He Knew How to Pope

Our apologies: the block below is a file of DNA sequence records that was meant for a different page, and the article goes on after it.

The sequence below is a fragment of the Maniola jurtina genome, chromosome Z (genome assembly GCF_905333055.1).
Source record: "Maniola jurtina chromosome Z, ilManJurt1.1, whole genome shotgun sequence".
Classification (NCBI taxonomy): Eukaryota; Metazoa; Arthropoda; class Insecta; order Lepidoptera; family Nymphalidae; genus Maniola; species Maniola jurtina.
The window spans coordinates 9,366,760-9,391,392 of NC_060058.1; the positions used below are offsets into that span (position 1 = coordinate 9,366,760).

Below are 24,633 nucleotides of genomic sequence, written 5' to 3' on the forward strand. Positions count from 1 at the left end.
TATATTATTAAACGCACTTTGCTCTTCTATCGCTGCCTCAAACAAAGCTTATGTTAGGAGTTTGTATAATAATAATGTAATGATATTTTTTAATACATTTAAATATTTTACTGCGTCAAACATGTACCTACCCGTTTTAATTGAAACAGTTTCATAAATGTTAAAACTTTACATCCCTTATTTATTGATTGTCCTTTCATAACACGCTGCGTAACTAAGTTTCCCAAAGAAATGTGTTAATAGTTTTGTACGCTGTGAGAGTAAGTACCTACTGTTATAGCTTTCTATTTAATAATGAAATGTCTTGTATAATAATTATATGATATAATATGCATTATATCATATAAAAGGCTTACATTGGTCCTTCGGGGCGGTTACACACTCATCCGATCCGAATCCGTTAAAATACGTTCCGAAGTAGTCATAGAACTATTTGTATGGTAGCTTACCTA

A Protestant onlooker at one of Karol Wojtyla's 104 road trips once cracked, "You got a Pope who knows how to pope." And then some. Before his 26-year papacy's illness-plagued dénouement, John Paul II expanded his role to include media star, mega-evangelist and (after meeting a would-be assassin) model of forgiveness. Yet his deeds, rooted in personal history, outstripped his image. The childhood playmate of subsequent Holocaust victims later cemented his church's new stance as a friend to Jews. The cleric from communist Poland became co-architect of the Soviet Empire's peaceful fall. The product of both a rigorous university education and the conservative Polish hierarchy decisively and eloquently turned the Roman Catholic Church rightward, embittering liberation theologians, women aspiring to the priesthood and those Western Catholics who had come to see freedom of conscience as a sometime counterweight to obedience. Thus some will never subscribe to the posthumous movement dubbing him "John Paul the Great." But John Paul the Significant would be understatement.